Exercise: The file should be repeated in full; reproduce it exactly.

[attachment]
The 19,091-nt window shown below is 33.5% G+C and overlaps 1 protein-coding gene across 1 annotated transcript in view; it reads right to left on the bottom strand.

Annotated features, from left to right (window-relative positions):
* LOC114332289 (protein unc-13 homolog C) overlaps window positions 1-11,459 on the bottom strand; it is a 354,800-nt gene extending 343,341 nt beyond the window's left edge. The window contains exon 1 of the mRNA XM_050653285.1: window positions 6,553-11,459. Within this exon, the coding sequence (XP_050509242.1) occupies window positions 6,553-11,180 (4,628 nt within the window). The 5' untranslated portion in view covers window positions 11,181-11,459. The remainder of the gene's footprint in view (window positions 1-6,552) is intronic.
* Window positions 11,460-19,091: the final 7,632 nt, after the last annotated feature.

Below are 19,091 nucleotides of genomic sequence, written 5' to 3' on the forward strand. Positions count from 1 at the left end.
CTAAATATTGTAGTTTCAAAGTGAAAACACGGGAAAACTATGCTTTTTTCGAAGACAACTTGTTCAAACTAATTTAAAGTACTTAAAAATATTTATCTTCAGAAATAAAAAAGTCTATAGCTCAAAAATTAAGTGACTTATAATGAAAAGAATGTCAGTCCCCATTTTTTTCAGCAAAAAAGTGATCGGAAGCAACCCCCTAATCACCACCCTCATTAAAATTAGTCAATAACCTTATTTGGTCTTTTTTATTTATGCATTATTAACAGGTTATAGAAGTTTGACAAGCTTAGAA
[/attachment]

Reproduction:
The 19,091-nt window shown below is 33.5% G+C and overlaps 1 protein-coding gene across 1 annotated transcript in view; it reads right to left on the bottom strand.

Annotated features, from left to right (window-relative positions):
* LOC114332289 (protein unc-13 homolog C) overlaps window positions 1-11,459 on the bottom strand; it is a 354,800-nt gene extending 343,341 nt beyond the window's left edge. The window contains exon 1 of the mRNA XM_050653285.1: window positions 6,553-11,459. Within this exon, the coding sequence (XP_050509242.1) occupies window positions 6,553-11,180 (4,628 nt within the window). The 5' untranslated portion in view covers window positions 11,181-11,459. The remainder of the gene's footprint in view (window positions 1-6,552) is intronic.
* Window positions 11,460-19,091: the final 7,632 nt, after the last annotated feature.

Below are 19,091 nucleotides of genomic sequence, written 5' to 3' on the forward strand. Positions count from 1 at the left end.
CTAAATATTGTAGTTTCAAAGTGAAAACACGGGAAAACTATGCTTTTTTCGAAGACAACTTGTTCAAACTAATTTAAAGTACTTAAAAATATTTATCTTCAGAAATAAAAAAGTCTATAGCTCAAAAATTAAGTGACTTATAATGAAAAGAATGTCAGTCCCCATTTTTTTCAGCAAAAAAGTGATCGGAAGCAACCCCCTAATCACCACCCTCATTAAAATTAGTCAATAACCTTATTTGGTCTTTTTTATTTATGCATTATTAACAGGTTATAGAAGTTTGACAAGCTTAGAA